Jennie Finch won an NCAA-record 60 consecutive games at Arizona and led the Wildcats to the 2001 national title/Photo by Jerry Lai, US Presswire
Sometime in the mid 1990s, Arizona softball coach Mike Candrea took notice of Jennie Finch at a national tournament.
“I would say it would have been at 16-and-unders that I spotted her and started to follow her,” he said Tuesday. “She was a skinny little thing who could throw hard.”
Candrea and everyone in softball knew that Finch was going to be good. But how good? Nobody could have expected Finch to do what she did — at Arizona and then with Team USA, using her good looks, athletic ability and sunny personality to eventually transcending the sport nationally and internationally.
And, now, she is ready to close a chapter.
At 29, Finch announced Tuesday that she will retire from competitive softball next month. She will have a final go-round with Team USA at the World Cup of Softball in Oklahoma City this week, and then will wrap up the National Pro Fastpitch season with the Chicago Bandits.
“This whole career has been way more than I ever even imagined or dreamed,” Finch told The Associated Press. “The opportunities that I’d be able to enjoy and appreciate and be a part of, it’s been incredible.”
Finch said she wanted to devote more time to her family — husband Casey Daigle (a pitcher in the Houston Astros organization) and 4-year-old son, Ace. She said she would like to have more children.
“I’m happy for her and just very proud of the fact that she played at the University of Arizona,” Candrea said. “She has done so much for the sport. She always treated people right and did things the right way.
“It’s a sad day for softball because she was definitely good for the sport.”
I have more about Finch at FoxSportsArizona.com: Softball losing more than a pretty face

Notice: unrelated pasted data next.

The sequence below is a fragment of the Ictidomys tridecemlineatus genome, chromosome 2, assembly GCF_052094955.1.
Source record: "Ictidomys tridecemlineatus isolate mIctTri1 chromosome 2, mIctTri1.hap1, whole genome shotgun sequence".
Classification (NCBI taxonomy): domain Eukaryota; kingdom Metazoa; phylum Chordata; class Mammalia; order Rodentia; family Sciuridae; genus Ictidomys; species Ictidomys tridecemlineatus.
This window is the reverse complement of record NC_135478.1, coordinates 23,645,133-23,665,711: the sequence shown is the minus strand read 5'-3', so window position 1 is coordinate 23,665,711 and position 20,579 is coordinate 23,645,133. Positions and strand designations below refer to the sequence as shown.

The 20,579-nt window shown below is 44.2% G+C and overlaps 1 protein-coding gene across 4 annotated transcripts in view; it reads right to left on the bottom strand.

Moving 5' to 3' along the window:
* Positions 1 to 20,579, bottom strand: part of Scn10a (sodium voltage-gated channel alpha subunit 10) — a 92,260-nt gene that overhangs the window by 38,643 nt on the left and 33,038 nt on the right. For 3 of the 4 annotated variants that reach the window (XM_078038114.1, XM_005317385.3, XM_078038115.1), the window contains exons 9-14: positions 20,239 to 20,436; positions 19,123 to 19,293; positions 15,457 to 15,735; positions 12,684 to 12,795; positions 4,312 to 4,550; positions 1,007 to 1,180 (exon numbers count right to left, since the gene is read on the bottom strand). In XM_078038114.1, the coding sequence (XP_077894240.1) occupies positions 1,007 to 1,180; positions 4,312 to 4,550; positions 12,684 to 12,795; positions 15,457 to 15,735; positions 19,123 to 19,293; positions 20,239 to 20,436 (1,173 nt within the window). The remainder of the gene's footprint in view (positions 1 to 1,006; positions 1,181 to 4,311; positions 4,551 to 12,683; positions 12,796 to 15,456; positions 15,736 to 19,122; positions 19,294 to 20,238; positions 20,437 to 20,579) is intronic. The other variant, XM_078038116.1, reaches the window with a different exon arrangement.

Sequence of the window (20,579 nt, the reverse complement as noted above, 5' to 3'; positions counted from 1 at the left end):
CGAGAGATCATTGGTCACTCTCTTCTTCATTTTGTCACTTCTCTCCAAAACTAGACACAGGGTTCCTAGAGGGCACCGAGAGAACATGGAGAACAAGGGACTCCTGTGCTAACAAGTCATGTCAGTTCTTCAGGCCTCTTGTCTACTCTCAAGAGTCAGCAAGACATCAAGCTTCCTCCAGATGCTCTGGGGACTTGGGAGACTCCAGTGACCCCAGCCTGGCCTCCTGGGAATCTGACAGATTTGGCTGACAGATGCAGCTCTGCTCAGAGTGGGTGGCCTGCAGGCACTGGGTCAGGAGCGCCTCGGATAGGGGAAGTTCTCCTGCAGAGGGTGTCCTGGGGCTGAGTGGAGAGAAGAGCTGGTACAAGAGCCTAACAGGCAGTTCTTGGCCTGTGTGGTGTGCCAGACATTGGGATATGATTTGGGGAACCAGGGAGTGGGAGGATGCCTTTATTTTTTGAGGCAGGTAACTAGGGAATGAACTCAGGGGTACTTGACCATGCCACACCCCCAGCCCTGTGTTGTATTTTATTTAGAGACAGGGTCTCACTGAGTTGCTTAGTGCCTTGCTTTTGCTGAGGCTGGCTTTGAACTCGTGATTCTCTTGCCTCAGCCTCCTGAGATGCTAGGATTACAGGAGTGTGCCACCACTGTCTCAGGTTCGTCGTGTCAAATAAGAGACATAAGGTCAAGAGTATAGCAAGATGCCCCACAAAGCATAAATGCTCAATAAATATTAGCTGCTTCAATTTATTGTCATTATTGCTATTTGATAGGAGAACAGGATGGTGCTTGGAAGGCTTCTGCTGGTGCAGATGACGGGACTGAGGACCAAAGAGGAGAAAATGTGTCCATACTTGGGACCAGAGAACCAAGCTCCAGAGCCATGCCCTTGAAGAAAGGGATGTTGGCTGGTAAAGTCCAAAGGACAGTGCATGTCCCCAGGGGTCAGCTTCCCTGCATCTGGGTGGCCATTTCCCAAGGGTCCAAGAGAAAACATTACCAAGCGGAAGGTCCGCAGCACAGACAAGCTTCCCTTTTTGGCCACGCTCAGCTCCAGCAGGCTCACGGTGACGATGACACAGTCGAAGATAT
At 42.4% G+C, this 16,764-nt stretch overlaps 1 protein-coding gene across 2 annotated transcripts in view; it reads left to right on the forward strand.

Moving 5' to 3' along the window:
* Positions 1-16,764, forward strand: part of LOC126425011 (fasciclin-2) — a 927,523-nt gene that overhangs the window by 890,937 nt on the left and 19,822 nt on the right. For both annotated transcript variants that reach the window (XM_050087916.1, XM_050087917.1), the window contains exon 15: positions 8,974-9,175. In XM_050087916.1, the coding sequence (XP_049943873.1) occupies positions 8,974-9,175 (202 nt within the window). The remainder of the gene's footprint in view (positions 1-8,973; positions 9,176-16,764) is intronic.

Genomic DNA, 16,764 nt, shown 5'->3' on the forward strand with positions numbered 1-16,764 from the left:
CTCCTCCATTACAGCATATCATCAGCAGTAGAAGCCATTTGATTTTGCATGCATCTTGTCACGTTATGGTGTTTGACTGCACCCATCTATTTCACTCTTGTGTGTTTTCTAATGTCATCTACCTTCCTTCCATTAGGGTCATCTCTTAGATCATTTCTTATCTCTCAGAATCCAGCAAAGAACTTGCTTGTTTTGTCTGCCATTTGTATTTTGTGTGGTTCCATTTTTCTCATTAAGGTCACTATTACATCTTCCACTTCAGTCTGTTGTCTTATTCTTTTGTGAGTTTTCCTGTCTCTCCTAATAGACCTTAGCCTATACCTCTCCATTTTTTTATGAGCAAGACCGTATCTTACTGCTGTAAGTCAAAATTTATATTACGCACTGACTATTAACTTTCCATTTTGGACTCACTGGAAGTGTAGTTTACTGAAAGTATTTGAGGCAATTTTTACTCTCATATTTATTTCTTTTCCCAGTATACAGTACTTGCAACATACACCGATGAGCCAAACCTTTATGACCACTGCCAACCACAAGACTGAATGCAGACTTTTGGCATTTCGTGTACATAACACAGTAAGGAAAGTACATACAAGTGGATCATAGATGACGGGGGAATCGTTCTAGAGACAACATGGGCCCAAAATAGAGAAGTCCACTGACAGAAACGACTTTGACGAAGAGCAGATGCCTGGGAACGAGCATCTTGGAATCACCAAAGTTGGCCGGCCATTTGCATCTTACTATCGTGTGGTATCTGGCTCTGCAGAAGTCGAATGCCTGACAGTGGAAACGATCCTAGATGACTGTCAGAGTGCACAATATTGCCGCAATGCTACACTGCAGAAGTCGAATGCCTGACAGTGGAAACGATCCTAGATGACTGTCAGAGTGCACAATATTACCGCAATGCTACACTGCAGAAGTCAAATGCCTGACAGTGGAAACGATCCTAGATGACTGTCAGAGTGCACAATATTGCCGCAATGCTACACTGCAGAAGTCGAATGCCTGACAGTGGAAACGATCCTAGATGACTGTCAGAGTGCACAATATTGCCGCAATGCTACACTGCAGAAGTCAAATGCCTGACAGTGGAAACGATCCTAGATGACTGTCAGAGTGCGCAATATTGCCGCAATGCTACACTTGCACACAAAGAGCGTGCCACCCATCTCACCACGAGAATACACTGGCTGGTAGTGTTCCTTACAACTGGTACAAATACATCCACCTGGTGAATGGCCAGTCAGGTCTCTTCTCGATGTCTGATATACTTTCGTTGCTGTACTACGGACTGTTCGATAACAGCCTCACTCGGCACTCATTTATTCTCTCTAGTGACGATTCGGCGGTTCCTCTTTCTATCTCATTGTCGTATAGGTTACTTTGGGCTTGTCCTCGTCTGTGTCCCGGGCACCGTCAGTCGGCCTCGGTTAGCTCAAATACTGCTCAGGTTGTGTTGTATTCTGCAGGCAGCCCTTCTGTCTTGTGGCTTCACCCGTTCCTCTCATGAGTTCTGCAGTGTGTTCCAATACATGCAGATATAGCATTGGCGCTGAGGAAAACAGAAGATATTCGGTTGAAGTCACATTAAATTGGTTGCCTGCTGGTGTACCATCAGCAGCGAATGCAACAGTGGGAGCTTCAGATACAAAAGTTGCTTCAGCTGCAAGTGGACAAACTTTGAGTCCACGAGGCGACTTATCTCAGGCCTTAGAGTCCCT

(slideshow after the jump)
Slide 1 of 15.
Source: USA SoftballSlide 2 of 15.
Jennie Finch had a perfect 32-0 record for Arizona in 2001.
Source: Tucson Citizen 2001 photoSlide 3 of 15.
Finch plays first base in an exhibition game against UCLA in 2008
Source: Kirby Lee, US PresswireSlide 4 of 15.
Softball players Jennie Finch (left) and Natasha Watley celebrate during the 2010 All-Star celebrity softball game at Angel Stadium.
Source: Kirby Lee, US PresswireSlide 5 of 15.
Jennie Finch takes a swing at the 2010 All-Star celebrity softball game at Angel Stadium.
Source: Kirby Lee, US PresswireSlide 6 of 15.
Jennie Finch runs past former Los Angeles Angels player Tim Salmon after hitting a home run during the 2010 All-Star celebrity softball game at Angel Stadium.
Source: Kirby Lee, US PresswireSlide 7 of 15.
Jennie Finch (center) arrives with other U.S. Olympic athletes for the taping of the 2008 season premier of the Oprah Winfrey Show at Millennium Park in Chicago.
Slide 8 of 15.
Jennie Finch pitches against Brazil during the Pan Am Games in Rio de Janeiro in 2007.
Source: Jason Parkhurst, US PresswireSlide 9 of 15.
Finch pitched in the 2008 Olympics for Team USA, which won the silver medal.
Source: Jerry Lai, US PresswireSlide 10 of 15.
Jennie Finch is with catcher Lauren Lappin in Team USA's 7-0 victory against Chinese Taipei in the 2008 Olympic Games.
Source: Bob Donnan, US PresswireSlide 11 of 15.
Jennie Finch high-fives Nicole Giordano during a 2001 game against ASU.
Source: Tucson CitizenSlide 12 of 15.
Jennie Finch pitches for Arizona in 2001.
Source: Tucson CitizenSlide 13 of 15.
Three aces: Jennie Finch poses with Arizona Diamonbacks Curt Schilling (left) and Randy Johnson in 2003.
Source: Tucson CitizenSlide 14 of 15.
Jennie Finch signs autographs for Tucson fans in 2004.
Source: Tucson CitizenSlide 15 of 15.
Jennie Finch gets emotional as her Arizona jersey is retired in a May 2003 ceremony at Hillenbrand Stadium.
Source: Tucson Citizen